In the end, we had eliminated about 80% of our stuff, and somehow we still had more than we needed!
It took a full year to declutter our home, and it is still a work in progress. After the second pass, I might have had three blankets left in my linen closet. Now I only have one: the quilt we take to the beach.
There were so many benefits I hadn’t anticipated. For example:
My own mental health was better.
I was no longer resentful of my family for the mess in our home.
My children are able to clean their rooms and put away their laundry independently.
It was easier to cook and make healthier choices in a kitchen that wasn’t cluttered.
We could always find what we needed, there was no more searching for a certain shirt or pair of socks before school.
We were caught up on laundry and dishes for the first time ever.
Less things were getting broken.
My children were playing more intently with their toys.
Magically, we had more time together on weekends because we weren’t spending hours cleaning, and our saving account started growing.
I have never really been a spender, but now I could buy things more intentionally.
I now knew how many shirts or pairs of pants each child already had and when they truly needed something. I started paying closer attention to the way we actually live. Suddenly, there was no real reason to buy my boys pajamas because they both prefer to sleep in athletic shorts.
It was okay to give myself permission to sell the expensive sewing machine and stand mixer even though they are nice and my mother gifted them to me, because I could admit I just don’t have time to use them in this season of my life. (I did talk to my mom and ask if she wanted them first.) We were even able to sell large pieces of furniture like dressers because we had decluttered so many clothes that what we owned could now easily fit inside the closets.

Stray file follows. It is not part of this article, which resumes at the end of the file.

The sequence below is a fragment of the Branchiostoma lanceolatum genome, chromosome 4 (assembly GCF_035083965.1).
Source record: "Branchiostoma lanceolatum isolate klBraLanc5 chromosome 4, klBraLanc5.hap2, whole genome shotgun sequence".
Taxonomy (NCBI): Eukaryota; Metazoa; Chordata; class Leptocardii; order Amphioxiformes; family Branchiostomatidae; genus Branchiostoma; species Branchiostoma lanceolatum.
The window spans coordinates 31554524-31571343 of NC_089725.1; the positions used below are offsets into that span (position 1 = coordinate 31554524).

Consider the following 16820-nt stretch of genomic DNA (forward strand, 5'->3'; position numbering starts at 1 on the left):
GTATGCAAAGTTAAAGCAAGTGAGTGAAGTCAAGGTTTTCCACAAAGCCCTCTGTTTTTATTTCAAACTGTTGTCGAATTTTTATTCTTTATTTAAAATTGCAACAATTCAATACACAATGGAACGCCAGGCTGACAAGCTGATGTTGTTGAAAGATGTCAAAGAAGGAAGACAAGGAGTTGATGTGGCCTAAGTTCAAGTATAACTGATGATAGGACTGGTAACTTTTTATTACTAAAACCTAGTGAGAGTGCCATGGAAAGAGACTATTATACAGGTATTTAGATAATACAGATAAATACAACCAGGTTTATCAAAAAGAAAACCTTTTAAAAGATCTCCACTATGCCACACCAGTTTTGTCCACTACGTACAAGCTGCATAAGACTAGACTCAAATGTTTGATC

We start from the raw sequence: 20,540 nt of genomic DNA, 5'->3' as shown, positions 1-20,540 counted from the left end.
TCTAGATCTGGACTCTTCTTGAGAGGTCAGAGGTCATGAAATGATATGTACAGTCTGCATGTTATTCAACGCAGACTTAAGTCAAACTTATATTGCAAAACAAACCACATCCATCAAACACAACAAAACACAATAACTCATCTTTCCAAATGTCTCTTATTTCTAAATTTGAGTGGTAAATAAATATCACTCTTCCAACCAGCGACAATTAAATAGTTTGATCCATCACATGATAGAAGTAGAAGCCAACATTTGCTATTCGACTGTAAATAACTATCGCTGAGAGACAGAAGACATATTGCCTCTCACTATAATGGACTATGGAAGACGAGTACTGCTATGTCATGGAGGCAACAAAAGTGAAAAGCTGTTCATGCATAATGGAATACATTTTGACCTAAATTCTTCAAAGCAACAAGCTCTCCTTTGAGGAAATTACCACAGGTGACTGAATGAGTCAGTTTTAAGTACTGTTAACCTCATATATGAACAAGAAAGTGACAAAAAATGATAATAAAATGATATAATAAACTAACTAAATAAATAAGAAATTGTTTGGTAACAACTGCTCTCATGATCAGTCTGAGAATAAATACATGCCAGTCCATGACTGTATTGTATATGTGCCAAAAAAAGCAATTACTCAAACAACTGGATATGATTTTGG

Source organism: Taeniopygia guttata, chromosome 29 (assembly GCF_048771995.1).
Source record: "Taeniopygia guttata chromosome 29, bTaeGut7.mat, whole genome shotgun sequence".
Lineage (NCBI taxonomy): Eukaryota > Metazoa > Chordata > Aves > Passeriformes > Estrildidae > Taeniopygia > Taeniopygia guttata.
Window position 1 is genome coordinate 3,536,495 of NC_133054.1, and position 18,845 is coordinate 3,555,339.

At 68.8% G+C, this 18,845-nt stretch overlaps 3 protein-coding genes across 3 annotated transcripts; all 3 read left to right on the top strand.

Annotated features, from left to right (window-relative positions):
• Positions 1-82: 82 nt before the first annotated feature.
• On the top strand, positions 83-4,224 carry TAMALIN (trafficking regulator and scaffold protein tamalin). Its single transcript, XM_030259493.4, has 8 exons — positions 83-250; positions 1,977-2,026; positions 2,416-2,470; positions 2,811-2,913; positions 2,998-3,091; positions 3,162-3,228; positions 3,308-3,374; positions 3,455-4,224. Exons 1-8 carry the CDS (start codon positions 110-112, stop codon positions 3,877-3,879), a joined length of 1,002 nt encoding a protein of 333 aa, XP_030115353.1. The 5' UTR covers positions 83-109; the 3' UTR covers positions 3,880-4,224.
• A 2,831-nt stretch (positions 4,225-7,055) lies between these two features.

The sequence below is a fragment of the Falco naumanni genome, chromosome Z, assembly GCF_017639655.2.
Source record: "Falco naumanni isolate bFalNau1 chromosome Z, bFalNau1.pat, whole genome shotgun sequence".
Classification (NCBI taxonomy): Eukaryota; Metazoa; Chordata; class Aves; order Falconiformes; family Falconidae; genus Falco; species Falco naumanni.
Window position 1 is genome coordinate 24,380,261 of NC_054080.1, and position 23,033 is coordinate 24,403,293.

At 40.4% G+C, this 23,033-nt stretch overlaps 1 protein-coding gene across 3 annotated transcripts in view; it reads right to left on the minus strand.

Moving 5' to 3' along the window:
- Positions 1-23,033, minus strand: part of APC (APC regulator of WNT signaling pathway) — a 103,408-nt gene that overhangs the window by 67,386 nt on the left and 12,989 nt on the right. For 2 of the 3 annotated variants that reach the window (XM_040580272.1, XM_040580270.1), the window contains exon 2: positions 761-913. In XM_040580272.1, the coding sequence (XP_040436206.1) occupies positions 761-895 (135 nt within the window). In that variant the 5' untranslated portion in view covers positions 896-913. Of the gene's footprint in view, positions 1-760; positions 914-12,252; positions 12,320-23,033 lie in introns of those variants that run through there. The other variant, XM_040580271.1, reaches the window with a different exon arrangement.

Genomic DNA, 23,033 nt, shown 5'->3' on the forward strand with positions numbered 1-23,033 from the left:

Watching truckloads of trash, donations, and sellable items leave your home is a real wake-up call about your impact on the planet and the values you are passing to your children. We started to live more sustainably.
We realized that we didn’t actually need as much space as we thought, and we stared to consider major life changes.
We knew we had to take a big leap if we were going to get out from under the debt. My husband applied for a job in a different state, in an area with lower taxes and lower home prices. He got the job and with it an increase in salary, and we also decided to cut the size of our home in half. We left a home that was over 3,500 square feet and bought one that was about 1,600 square feet.